Thanks for the inputs @paulinpaloalto ! The point you made about training only the added layers is a good one that would clearly give some good ideas and intuition.

I’m glad that the ideas sound relevant to your issue. Of course there’s no guarantee that the starting point will be a good enough solution for you, but you have to start somewhere and then figure out what direction to go from there.

@Juan_Olano , @paulinpaloalto after some iterations, below are my findings. There are some additional questions too that I wish to get some opinions on. Please have a look.


  1. The following combination of layers over the base model gave better results than other combinations.
base_model output (shape=(None, 8, 8, 1792)) --> Conv2D(units = 448, kernel_size=1, stride=1) --> MaxPooling2D(pool_size=(2,2), strides=2) --> GlobalAveragePooling2D --> Flatten --> Dense(units=112) --> Dense(units=4)
  1. Another combination of layers (in which MaxPooling2D layer is replace by a Conv2D layer with 224 units and kernel_size=2 with stride=2) gave similar result.


  1. The above experimentation has been performed on a sample of the original dataset. Thus I’m skeptical about whether I should assume that the above findings should work for the model when training on complete dataset.
  2. Talking about overfitting, while performing the experiments, there were clear signs of overfitting (training auc and loss kept getting better and better with each epoch but validation auc and loss kept getting worse). But since the complete dataset is a huge one (around 500 thousand images) so overfitting might not be a problem while training on the complete dataset. Thus I’m unsure whether I should apply techniques to reduce overfitting based on the results of above experiments.
  3. For the Conv2D layers, number of units, stride, and kernel_size that I’ve chosen are purely based on the objective to reduce number of feature maps while keeping the number of parameters reasonable. How should I actually decide their values?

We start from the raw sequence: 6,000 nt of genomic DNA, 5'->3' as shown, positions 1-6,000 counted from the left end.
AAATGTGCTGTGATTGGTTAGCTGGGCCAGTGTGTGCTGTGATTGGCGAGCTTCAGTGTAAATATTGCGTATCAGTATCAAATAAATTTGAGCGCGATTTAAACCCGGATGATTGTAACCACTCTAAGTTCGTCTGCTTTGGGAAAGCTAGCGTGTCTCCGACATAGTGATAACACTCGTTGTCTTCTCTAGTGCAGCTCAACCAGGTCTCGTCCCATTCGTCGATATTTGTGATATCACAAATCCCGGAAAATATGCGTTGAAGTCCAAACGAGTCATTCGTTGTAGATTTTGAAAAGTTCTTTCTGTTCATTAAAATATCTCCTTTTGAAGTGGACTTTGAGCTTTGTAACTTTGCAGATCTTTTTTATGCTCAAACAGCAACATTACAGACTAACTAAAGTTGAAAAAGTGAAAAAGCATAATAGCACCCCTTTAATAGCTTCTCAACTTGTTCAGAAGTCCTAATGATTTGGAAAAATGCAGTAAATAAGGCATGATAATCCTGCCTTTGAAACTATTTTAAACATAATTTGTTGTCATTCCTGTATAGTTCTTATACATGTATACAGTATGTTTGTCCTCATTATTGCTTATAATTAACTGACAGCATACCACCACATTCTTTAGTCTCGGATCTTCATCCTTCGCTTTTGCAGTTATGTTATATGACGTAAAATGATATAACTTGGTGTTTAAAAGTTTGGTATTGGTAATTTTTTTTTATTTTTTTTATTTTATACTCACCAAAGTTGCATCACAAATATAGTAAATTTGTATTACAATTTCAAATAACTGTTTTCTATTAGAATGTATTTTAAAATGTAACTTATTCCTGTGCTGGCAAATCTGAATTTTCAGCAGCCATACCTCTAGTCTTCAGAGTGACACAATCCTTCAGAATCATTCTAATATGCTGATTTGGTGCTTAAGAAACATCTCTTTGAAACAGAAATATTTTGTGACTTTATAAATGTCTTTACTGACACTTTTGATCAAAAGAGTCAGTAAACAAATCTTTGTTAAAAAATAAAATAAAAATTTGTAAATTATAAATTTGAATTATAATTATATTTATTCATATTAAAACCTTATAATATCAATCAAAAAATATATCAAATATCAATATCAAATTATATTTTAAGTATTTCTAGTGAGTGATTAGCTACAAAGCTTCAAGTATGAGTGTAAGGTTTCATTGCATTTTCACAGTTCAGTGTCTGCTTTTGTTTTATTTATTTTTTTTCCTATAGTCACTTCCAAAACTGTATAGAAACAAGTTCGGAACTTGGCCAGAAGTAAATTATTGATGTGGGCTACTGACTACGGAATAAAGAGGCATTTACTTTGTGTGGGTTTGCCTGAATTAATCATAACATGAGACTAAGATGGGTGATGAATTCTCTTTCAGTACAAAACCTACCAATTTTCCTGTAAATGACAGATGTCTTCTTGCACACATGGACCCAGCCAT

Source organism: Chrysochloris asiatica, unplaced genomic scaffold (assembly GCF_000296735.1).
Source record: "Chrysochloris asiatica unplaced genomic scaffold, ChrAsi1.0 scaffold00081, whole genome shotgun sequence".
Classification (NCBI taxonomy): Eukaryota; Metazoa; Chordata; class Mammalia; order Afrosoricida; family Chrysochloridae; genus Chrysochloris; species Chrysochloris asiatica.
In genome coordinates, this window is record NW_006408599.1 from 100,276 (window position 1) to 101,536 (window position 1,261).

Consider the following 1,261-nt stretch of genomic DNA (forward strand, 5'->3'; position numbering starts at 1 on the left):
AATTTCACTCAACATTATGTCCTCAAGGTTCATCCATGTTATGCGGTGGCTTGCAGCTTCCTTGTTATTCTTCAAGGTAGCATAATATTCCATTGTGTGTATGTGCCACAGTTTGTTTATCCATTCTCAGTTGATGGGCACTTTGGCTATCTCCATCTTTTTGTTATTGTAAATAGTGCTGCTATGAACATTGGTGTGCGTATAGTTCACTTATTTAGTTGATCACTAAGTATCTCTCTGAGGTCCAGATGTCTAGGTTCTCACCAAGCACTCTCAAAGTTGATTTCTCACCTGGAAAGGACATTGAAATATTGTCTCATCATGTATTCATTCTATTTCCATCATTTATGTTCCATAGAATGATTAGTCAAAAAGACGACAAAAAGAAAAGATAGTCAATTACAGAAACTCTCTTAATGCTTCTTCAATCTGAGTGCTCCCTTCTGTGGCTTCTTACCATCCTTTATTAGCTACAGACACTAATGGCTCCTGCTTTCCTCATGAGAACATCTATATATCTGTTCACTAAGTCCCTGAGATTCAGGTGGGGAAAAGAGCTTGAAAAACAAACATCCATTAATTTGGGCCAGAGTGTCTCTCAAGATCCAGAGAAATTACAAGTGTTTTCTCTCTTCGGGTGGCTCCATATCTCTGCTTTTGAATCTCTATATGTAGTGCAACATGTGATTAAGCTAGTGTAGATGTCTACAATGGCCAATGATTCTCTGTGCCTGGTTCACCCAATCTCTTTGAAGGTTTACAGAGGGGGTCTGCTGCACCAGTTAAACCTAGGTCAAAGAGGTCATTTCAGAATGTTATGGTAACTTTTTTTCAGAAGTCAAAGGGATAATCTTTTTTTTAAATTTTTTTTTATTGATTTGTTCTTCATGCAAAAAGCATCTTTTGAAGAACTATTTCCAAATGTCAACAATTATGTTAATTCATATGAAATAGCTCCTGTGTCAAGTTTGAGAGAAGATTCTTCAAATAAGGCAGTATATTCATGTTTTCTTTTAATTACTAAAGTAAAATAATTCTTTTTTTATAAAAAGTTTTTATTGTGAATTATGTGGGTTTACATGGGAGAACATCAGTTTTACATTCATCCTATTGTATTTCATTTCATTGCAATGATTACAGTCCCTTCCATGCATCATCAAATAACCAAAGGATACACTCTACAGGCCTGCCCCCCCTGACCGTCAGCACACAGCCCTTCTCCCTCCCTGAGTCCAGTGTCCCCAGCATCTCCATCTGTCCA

Hi, Harshit.

Nice work and great followup questions! It was a great idea to subset your data for the purposes of running your initial experiments. The point is in the early stages you need to run lots of experiments and you want them to be meaningful, but not take too long. Just curious what the sizes were that your chose out of the 500k samples for your training and validation sets? Also I assume you randomly shuffled the data before subsetting to make sure your subsets are statistically representative of the larger set. The evidence does look like overfitting, so adding more data is exactly one of the first things to try. You could just (say) double or quadruple the sizes of your subsets and try again to see if that has any effect on the overfitting, rather than going to the full 500k which is going to make the training take a very long time. It makes more sense to try something like that first, before going to regularization.

But the high order question to answer first is whether your network architecture seems like it’s powerful enough to get good accuracy. So what are the accuracy numbers you are seeing on your smaller subsets for training and validation sets?

For question 3), the goal is to get the accuracy you need at the minimum expense in terms of the resource costs (cpu, memory and wall clock time) of the training. So it looks like you’ve got a good starting point and now the question is whether it looks like the accuracy is as good as you need to satisfy whatever your goals are for the system.

Thanks for the valuable points @paulinpaloalto ! I will work on these and update the progress.